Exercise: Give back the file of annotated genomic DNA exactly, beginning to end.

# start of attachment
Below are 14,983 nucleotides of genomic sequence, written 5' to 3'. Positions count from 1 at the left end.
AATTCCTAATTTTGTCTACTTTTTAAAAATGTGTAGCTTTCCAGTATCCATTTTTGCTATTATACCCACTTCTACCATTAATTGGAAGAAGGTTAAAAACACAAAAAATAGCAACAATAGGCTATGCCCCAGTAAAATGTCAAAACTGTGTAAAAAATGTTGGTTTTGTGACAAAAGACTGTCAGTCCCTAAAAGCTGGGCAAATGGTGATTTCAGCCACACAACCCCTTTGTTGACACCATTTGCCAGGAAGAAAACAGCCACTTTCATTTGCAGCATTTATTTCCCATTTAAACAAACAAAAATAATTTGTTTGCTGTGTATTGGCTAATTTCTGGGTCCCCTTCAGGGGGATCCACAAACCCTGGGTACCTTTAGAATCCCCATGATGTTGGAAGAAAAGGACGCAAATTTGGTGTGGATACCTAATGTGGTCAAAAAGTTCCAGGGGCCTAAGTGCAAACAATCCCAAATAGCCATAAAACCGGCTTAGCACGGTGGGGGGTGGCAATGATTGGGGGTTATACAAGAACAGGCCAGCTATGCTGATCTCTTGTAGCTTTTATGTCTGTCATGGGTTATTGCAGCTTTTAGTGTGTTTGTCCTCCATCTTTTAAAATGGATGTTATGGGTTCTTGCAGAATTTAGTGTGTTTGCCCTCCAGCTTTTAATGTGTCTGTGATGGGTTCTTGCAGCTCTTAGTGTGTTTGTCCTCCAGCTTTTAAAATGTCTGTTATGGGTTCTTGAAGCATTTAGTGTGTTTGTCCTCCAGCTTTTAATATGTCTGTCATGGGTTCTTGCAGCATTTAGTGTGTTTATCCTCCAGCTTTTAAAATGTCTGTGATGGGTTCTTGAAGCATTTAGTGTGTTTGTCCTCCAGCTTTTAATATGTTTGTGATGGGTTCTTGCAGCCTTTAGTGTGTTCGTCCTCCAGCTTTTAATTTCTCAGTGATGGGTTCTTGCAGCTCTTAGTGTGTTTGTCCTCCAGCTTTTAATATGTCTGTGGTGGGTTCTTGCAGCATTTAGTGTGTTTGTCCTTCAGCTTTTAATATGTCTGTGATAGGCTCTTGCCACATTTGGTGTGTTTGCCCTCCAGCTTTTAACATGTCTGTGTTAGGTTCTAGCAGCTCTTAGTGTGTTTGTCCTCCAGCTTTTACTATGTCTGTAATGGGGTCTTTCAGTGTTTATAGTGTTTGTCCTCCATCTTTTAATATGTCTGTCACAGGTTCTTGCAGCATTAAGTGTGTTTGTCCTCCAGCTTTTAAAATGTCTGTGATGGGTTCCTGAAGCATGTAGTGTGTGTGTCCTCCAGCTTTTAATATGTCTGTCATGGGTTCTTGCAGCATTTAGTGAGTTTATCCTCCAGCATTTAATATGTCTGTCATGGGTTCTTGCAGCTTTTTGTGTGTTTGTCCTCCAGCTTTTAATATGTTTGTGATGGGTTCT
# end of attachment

Below are 14,983 nucleotides of genomic sequence, written 5' to 3'. Positions count from 1 at the left end.
AATTCCTAATTTTGTCTACTTTTTAAAAATGTGTAGCTTTCCAGTATCCATTTTTGCTATTATACCCACTTCTACCATTAATTGGAAGAAGGTTAAAAACACAAAAAATAGCAACAATAGGCTATGCCCCAGTAAAATGTCAAAACTGTGTAAAAAATGTTGGTTTTGTGACAAAAGACTGTCAGTCCCTAAAAGCTGGGCAAATGGTGATTTCAGCCACACAACCCCTTTGTTGACACCATTTGCCAGGAAGAAAACAGCCACTTTCATTTGCAGCATTTATTTCCCATTTAAACAAACAAAAATAATTTGTTTGCTGTGTATTGGCTAATTTCTGGGTCCCCTTCAGGGGGATCCACAAACCCTGGGTACCTTTAGAATCCCCATGATGTTGGAAGAAAAGGACGCAAATTTGGTGTGGATACCTAATGTGGTCAAAAAGTTCCAGGGGCCTAAGTGCAAACAATCCCAAATAGCCATAAAACCGGCTTAGCACGGTGGGGGGTGGCAATGATTGGGGGTTATACAAGAACAGGCCAGCTATGCTGATCTCTTGTAGCTTTTATGTCTGTCATGGGTTATTGCAGCTTTTAGTGTGTTTGTCCTCCATCTTTTAAAATGGATGTTATGGGTTCTTGCAGAATTTAGTGTGTTTGCCCTCCAGCTTTTAATGTGTCTGTGATGGGTTCTTGCAGCTCTTAGTGTGTTTGTCCTCCAGCTTTTAAAATGTCTGTTATGGGTTCTTGAAGCATTTAGTGTGTTTGTCCTCCAGCTTTTAATATGTCTGTCATGGGTTCTTGCAGCATTTAGTGTGTTTATCCTCCAGCTTTTAAAATGTCTGTGATGGGTTCTTGAAGCATTTAGTGTGTTTGTCCTCCAGCTTTTAATATGTTTGTGATGGGTTCTTGCAGCCTTTAGTGTGTTCGTCCTCCAGCTTTTAATTTCTCAGTGATGGGTTCTTGCAGCTCTTAGTGTGTTTGTCCTCCAGCTTTTAATATGTCTGTGGTGGGTTCTTGCAGCATTTAGTGTGTTTGTCCTTCAGCTTTTAATATGTCTGTGATAGGCTCTTGCCACATTTGGTGTGTTTGCCCTCCAGCTTTTAACATGTCTGTGTTAGGTTCTAGCAGCTCTTAGTGTGTTTGTCCTCCAGCTTTTACTATGTCTGTAATGGGGTCTTTCAGTGTTTATAGTGTTTGTCCTCCATCTTTTAATATGTCTGTCACAGGTTCTTGCAGCATTAAGTGTGTTTGTCCTCCAGCTTTTAAAATGTCTGTGATGGGTTCCTGAAGCATGTAGTGTGTGTGTCCTCCAGCTTTTAATATGTCTGTCATGGGTTCTTGCAGCATTTAGTGAGTTTATCCTCCAGCATTTAATATGTCTGTCATGGGTTCTTGCAGCTTTTTGTGTGTTTGTCCTCCAGCTTTTAATATGTTTGTGATGGGTTCT